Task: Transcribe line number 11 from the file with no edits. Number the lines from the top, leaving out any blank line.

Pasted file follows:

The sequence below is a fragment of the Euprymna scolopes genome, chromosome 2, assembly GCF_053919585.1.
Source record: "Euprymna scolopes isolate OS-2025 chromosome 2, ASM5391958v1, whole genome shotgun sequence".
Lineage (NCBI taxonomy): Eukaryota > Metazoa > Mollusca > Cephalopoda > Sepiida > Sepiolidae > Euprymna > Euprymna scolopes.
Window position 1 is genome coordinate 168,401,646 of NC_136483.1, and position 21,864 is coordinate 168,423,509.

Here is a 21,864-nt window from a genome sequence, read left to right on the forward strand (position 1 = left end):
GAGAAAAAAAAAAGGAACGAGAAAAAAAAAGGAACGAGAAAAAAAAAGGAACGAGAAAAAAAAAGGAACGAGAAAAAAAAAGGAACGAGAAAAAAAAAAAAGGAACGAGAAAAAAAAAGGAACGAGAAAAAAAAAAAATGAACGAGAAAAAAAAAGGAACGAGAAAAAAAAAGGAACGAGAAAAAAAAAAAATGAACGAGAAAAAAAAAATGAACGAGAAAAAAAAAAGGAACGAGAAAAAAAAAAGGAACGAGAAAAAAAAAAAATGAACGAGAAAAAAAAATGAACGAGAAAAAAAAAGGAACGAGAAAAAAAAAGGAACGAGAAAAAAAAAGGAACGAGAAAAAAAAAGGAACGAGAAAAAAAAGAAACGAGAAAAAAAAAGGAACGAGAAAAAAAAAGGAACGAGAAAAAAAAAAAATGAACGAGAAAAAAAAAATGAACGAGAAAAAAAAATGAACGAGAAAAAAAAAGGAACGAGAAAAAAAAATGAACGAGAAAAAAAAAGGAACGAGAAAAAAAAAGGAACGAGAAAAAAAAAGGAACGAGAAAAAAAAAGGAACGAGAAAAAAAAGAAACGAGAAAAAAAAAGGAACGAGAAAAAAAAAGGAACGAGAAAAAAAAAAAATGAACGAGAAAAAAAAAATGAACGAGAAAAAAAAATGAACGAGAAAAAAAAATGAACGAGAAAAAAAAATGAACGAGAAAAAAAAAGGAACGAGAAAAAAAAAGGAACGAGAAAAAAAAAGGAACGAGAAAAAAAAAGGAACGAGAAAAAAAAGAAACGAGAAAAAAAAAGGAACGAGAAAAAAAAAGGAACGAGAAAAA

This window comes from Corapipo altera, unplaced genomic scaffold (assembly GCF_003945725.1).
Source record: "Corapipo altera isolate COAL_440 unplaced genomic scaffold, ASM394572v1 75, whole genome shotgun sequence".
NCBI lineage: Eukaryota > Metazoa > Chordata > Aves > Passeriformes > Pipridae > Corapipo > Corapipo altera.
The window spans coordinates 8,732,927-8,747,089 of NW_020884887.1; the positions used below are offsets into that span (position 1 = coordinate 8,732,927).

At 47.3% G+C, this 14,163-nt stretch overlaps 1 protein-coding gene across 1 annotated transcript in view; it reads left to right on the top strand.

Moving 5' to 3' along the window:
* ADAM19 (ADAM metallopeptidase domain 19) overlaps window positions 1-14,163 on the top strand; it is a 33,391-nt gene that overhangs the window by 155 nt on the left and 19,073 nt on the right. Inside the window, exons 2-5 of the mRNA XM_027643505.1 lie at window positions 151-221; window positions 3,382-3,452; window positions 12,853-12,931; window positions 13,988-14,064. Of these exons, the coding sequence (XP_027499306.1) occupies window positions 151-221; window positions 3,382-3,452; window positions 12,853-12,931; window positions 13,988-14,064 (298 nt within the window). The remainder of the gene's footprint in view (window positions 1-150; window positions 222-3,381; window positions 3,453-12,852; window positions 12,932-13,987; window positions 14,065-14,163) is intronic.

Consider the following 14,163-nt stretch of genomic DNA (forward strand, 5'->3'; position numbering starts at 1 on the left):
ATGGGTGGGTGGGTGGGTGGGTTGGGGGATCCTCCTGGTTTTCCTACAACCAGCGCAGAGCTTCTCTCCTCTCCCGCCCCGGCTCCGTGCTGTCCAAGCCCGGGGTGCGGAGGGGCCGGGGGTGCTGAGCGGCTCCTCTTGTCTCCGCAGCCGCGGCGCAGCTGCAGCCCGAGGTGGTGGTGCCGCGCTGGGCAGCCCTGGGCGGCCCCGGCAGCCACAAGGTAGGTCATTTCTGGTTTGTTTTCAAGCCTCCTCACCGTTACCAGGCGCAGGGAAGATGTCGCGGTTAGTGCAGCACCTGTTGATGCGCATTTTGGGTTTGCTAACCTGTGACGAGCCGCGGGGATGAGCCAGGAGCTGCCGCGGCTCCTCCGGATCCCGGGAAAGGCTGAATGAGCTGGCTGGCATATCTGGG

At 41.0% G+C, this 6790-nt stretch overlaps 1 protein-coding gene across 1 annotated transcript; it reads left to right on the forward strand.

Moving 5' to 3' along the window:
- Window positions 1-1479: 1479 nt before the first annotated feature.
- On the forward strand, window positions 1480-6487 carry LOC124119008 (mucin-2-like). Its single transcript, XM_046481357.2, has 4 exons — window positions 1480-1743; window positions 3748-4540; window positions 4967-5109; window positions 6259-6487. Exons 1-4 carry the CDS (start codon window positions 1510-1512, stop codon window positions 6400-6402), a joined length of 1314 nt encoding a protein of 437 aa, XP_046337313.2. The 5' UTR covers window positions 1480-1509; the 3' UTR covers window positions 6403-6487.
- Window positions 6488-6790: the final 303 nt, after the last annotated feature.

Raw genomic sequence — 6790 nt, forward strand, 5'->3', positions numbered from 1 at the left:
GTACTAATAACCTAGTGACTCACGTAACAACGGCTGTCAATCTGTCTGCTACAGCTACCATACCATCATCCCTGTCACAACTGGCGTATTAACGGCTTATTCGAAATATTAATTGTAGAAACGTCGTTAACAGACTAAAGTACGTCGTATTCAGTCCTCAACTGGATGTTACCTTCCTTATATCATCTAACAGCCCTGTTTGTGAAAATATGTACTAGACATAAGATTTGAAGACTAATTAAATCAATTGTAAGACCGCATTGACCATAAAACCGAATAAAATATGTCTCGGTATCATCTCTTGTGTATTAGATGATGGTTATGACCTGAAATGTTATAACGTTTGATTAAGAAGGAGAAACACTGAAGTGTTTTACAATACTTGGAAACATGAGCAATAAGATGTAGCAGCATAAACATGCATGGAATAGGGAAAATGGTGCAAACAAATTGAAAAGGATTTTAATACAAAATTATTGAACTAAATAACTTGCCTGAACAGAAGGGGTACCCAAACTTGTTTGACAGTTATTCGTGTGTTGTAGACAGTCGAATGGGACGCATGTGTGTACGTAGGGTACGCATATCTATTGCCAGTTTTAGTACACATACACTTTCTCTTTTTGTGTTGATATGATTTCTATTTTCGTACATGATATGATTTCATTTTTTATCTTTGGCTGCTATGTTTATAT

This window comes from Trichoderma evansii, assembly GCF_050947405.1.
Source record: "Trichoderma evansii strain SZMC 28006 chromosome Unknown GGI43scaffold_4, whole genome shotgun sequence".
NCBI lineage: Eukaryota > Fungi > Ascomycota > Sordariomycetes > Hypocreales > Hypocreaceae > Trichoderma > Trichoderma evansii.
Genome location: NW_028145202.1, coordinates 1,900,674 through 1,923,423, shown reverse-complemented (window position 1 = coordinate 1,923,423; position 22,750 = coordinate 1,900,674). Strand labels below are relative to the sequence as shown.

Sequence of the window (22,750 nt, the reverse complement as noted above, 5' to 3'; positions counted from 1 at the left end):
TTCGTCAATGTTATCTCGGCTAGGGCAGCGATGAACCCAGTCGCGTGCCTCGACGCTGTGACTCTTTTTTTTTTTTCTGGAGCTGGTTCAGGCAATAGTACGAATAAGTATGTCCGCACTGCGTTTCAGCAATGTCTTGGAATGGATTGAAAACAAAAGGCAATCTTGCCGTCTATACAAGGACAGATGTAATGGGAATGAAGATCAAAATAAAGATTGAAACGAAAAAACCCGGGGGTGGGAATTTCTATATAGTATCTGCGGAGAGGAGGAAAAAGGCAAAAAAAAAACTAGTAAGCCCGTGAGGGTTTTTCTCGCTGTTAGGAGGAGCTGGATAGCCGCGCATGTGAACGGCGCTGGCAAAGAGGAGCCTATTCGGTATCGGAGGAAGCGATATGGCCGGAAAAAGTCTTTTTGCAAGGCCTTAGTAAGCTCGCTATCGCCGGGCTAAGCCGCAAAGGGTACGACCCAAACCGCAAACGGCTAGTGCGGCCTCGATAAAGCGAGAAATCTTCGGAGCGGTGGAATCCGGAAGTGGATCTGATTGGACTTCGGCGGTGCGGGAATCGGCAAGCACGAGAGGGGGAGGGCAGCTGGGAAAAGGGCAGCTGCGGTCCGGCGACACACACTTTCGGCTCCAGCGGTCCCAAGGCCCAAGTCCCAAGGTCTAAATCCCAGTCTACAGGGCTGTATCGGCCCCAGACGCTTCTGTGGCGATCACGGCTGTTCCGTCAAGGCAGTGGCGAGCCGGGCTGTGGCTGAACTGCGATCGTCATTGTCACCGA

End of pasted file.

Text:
At 47.3% G+C, this 14,163-nt stretch overlaps 1 protein-coding gene across 1 annotated transcript in view; it reads left to right on the top strand.